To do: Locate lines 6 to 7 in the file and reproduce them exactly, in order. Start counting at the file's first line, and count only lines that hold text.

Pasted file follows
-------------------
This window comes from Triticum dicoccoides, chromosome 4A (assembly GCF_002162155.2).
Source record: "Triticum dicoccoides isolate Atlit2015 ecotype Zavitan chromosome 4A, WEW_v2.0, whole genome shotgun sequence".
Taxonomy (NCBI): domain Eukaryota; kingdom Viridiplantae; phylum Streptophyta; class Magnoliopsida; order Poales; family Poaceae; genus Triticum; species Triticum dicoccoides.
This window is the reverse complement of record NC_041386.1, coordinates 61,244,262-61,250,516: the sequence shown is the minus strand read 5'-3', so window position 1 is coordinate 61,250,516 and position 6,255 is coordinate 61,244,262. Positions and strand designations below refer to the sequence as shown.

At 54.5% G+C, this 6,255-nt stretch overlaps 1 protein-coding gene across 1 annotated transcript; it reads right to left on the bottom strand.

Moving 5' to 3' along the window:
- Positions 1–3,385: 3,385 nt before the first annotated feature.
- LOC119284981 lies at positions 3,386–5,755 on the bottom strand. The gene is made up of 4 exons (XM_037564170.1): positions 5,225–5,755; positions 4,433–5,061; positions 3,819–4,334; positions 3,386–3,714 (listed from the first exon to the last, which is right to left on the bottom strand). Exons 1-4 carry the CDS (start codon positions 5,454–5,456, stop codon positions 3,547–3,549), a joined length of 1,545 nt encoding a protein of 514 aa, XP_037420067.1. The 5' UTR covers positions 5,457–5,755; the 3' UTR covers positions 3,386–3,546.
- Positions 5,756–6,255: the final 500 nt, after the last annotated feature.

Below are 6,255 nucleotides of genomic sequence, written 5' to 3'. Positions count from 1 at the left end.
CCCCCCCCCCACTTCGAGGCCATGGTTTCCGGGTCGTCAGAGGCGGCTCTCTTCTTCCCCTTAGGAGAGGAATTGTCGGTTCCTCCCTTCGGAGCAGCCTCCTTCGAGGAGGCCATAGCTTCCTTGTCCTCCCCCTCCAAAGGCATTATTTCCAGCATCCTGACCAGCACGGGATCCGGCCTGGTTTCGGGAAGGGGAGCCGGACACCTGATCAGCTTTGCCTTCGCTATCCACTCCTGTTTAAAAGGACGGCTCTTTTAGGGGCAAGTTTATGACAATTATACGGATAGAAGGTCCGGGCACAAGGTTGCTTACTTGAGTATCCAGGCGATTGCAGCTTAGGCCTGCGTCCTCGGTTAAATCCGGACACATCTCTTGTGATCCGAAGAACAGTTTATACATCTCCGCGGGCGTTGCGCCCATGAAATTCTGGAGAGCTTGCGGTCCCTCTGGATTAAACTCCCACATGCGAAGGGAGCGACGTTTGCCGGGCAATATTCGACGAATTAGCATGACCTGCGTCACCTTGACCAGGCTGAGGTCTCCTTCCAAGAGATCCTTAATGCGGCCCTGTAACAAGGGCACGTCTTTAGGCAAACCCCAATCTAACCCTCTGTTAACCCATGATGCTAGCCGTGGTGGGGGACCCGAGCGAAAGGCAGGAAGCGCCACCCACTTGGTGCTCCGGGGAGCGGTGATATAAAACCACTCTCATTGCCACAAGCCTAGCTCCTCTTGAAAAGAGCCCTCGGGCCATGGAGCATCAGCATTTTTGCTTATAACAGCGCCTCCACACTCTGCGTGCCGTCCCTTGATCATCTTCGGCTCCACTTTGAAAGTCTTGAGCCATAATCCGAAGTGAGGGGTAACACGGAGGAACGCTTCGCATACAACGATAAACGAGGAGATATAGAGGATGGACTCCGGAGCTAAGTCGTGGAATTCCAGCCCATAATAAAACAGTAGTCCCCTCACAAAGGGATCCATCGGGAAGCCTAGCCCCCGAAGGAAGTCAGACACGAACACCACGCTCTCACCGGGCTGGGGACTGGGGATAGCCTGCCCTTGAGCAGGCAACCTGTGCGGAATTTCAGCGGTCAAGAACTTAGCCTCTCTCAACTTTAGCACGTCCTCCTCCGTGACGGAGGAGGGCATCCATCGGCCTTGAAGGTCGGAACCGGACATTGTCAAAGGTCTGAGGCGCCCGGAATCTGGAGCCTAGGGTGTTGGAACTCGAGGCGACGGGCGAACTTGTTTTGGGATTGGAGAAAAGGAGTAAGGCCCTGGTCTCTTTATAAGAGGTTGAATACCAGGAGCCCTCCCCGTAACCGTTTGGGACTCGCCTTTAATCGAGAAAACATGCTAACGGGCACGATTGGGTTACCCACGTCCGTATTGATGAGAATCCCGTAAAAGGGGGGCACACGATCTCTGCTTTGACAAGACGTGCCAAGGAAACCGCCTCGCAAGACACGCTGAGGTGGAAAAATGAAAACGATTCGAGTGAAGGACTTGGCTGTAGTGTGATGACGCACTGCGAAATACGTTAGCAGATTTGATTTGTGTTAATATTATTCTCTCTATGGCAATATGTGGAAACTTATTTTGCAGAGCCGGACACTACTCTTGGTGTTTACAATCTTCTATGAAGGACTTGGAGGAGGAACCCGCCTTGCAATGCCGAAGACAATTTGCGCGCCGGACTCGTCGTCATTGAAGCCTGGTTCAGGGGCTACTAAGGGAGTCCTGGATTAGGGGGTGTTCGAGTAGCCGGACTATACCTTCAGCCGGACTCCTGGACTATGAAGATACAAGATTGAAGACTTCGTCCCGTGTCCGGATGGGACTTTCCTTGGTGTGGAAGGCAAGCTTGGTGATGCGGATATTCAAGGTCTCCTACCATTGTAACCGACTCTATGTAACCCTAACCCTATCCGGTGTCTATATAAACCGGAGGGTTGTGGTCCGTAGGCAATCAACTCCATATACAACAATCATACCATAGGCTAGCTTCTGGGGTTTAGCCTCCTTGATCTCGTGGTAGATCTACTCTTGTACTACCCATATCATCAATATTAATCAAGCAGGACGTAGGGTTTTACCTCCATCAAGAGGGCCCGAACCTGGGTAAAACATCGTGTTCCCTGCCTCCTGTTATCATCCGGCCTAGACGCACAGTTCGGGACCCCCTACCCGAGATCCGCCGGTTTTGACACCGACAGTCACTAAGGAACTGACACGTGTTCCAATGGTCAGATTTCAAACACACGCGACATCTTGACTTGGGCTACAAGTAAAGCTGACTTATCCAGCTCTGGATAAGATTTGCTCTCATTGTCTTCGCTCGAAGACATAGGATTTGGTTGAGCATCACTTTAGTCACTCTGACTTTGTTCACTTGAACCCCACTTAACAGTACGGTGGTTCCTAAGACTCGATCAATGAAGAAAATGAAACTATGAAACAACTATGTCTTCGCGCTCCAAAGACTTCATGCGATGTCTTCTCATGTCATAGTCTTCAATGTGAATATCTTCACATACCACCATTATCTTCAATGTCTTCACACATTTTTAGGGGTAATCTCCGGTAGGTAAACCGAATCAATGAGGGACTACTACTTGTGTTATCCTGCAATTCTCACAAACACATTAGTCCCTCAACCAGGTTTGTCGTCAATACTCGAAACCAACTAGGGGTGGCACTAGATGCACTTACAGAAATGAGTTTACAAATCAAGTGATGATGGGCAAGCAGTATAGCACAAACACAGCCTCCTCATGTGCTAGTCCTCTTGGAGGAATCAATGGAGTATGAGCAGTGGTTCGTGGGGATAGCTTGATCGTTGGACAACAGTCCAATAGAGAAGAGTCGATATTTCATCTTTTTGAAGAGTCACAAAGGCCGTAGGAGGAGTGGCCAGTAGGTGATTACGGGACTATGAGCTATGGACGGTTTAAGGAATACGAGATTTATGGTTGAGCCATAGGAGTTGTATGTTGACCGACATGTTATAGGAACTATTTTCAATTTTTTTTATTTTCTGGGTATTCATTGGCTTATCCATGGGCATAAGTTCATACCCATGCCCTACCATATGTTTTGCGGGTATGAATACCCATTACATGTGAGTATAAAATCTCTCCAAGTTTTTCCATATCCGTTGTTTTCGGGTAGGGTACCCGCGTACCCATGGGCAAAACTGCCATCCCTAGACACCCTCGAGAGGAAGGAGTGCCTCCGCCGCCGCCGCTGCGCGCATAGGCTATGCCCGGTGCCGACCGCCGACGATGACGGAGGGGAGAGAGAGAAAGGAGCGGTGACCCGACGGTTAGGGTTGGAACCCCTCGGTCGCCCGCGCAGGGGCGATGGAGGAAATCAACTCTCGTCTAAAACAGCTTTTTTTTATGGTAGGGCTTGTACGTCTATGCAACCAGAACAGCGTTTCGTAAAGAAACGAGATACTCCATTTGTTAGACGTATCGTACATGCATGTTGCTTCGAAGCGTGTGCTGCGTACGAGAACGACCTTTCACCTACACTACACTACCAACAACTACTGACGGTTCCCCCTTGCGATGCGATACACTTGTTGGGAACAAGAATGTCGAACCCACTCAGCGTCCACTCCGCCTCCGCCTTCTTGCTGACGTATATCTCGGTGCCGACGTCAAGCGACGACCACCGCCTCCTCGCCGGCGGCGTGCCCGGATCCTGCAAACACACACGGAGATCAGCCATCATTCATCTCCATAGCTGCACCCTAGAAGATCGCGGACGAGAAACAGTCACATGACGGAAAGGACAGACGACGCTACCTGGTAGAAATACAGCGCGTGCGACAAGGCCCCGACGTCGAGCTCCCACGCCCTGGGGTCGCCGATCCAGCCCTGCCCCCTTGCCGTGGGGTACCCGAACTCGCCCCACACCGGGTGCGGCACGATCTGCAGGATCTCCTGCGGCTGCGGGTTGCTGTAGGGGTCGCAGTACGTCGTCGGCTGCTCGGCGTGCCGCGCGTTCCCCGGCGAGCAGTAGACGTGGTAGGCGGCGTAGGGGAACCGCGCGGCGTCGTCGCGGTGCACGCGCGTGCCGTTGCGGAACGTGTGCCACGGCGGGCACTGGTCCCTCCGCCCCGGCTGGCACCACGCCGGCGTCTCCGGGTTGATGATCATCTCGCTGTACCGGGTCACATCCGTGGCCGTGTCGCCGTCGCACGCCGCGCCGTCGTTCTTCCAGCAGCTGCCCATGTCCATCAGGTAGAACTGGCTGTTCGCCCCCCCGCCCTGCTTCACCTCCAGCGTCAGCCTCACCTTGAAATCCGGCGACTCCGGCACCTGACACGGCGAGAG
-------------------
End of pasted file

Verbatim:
Moving 5' to 3' along the window:
- Positions 1–3,385: 3,385 nt before the first annotated feature.